Table 5 presents the breakdown of international visitors by region of last permanent residence and by purpose of visit for the years ended March 2008–11.
- International visitors increased 0.3 percent (7,537), following an increase of 4.1 percent in the previous year. Visitor numbers from Europe, the Americas, and Oceania and Antarctica decreased, while visitor numbers from Asia and the ‘other’ visitor category increased.
- Visitors from Asia (predominantly China) increased 12.6 percent (50,968), following a 7.2 percent decrease in the previous year. The number of visitors from Europe decreased for the fourth consecutive year, and the number of visitors from the Americas decreased for the third consecutive year.
- Much of the increase in short-term arrivals to New Zealand stemmed from conference/convention (up 10,664 or 22.1 percent), other purpose (up 16,434 or 11.2 percent), and business visits (up 13,123 or 5.6 percent). Education/medical short-term arrivals also recorded a 0.9 percent increase.
- The two key categories, holiday/vacation and visit friends/relatives, decreased 1.1 and 2.4 percent respectively, following strong growth in the previous year.
In the context of the TSA, the term ‘tourist’ includes travellers who might not usually be associated with the term. For instance, in addition to holiday and leisure travel, it covers other activities of visitors, such as conducting business, attending meetings and conferences, and arriving for short-term education. Domestic costs incurred by New Zealanders travelling overseas (such as resident travel agency commissions) are included in domestic travel expenditure, as well as off-trip purchases of tourism-specific consumer durable goods (such as sleeping bags).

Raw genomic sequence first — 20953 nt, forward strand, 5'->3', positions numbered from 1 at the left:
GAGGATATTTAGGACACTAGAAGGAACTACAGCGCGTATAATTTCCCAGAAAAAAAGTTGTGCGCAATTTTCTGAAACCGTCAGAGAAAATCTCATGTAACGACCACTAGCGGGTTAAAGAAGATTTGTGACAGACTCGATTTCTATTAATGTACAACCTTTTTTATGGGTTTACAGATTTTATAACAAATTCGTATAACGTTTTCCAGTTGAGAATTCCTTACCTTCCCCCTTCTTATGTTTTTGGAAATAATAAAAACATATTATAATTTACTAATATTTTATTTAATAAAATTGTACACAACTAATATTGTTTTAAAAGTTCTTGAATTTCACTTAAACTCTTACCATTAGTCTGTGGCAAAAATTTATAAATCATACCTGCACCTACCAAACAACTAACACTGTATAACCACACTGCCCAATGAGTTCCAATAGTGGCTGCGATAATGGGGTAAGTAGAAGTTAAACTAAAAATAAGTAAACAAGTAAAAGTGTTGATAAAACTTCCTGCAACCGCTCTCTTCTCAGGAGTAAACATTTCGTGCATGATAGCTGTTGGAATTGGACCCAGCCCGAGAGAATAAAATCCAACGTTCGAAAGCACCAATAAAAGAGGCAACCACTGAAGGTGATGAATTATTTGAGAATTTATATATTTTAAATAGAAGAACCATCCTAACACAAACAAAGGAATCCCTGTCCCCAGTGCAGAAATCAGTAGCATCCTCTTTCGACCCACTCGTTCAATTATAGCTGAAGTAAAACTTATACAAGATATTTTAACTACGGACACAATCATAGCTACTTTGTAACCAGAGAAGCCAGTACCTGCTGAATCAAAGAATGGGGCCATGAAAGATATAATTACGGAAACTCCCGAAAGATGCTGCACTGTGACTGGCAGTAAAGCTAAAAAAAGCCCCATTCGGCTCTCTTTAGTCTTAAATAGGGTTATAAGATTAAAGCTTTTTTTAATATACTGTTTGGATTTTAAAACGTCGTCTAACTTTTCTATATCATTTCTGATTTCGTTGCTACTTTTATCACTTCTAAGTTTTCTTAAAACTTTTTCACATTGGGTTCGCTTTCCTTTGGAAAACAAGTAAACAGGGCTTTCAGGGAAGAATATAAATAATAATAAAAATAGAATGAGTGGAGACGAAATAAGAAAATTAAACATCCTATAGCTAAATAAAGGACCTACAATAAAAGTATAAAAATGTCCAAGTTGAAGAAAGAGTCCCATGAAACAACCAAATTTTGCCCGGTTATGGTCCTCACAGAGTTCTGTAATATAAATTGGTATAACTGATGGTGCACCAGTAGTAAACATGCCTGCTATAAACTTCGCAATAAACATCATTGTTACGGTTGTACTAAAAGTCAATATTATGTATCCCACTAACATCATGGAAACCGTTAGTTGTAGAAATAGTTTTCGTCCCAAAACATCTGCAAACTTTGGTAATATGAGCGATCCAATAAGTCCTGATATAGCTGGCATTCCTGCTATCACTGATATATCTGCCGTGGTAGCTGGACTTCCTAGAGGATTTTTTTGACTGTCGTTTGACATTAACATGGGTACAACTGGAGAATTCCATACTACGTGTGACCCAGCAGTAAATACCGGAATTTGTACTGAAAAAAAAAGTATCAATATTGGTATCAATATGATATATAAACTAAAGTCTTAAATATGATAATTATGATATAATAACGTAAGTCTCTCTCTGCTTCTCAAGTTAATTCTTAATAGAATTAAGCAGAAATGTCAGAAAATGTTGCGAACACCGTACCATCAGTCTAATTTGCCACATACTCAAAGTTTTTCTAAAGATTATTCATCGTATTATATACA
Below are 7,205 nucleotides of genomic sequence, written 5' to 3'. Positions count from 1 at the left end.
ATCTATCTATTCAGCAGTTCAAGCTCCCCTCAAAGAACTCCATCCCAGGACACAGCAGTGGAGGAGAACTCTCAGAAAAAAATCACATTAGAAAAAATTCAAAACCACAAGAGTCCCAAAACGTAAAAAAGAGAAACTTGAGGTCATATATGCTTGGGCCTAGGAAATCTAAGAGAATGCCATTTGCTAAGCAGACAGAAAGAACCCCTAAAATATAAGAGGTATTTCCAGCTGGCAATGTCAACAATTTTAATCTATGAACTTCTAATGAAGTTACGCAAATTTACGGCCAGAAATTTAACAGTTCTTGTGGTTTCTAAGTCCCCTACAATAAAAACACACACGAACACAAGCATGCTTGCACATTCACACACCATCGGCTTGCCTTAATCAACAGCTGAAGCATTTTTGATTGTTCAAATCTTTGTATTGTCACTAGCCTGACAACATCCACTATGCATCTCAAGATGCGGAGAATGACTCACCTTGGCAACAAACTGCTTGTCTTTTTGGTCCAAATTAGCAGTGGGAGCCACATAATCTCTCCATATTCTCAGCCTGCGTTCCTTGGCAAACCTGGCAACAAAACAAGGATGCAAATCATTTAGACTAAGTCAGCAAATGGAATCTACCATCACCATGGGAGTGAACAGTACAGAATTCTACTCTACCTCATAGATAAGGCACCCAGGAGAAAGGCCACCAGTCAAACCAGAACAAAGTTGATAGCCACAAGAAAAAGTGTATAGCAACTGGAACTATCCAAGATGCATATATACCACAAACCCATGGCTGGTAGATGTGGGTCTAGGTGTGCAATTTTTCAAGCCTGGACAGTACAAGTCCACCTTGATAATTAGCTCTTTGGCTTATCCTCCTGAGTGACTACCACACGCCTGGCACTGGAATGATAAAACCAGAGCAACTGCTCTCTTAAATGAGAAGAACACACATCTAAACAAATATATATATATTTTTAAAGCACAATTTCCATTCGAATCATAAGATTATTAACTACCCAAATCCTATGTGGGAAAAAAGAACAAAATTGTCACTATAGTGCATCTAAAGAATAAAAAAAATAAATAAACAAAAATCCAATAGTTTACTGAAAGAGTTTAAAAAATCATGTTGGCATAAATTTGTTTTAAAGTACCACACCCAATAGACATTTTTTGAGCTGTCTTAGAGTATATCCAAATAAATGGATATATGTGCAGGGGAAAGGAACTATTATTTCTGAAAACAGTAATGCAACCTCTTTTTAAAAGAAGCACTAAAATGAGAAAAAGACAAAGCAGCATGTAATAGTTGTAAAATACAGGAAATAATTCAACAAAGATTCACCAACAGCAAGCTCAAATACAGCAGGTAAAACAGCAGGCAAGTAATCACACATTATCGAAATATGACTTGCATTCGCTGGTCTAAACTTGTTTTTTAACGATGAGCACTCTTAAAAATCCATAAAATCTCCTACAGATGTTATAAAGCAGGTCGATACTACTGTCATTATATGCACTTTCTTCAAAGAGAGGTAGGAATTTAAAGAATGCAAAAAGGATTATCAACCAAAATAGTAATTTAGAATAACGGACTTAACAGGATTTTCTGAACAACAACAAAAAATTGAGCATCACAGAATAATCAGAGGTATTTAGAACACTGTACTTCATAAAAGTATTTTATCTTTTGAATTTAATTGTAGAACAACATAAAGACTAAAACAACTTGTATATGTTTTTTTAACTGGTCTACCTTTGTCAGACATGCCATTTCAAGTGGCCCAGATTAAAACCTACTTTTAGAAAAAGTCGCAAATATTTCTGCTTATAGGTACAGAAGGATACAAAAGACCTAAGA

Tourism facts for the years ended March 2008–11
The following is a summary of key facts on tourism in New Zealand in the March years 2008–11:
- Statistics New Zealand’s Accommodation Survey recorded 31.9 million guest nights spent in short-term commercial accommodation in the year ended March 2011, a 1.3 percent decrease compared with the year ended March 2010. This follows an increase of 2.0 percent in the year ended March 2010, a decrease of 3.7 percent in the year ended March 2009 and an increase of 3.5 percent in the year ended March 2008.
- The Easter holidays fell within the year ended March 2011 and 2010, did not fall within the March 2009 year, but occurred twice in the March 2008 year.
- Cheap trans-Tasman airfares and a strong New Zealand dollar have continued the strong growth in the number of New Zealanders holidaying in Australia and other overseas destinations.
- Annual visitor arrivals from Australia exceeded 1 million for the first time in 2009.
- The global financial crisis contributed to a decline in economic activity, including that of tourism in the March 2009 year and overall economic activity in the March 2010 year.
- Swine flu, or the influenza A (H1N1) pandemic, caused instability in the international travel environment in the March 2010 year.
- More than 45 films and telefeatures were filmed completely, or in part, in New Zealand between the March years of 2008–11.
- Pacific Blue exited the domestic aviation market in the March 2011 year. Jetstar introduced low-cost flights between Singapore and New Zealand beginning March 2011.
- GST increased 12.5 percent to 15.0 percent on October 1, 2010.
- A damaging earthquake struck the Canterbury region in September 2010, followed by a devastating earthquake in February 2011 in Christchurch. Tourism Satellite Account: 2011 incorporates the expenditure implications/impacts up until the March year end reference period only, but does not separately identify the impact of the earthquakes.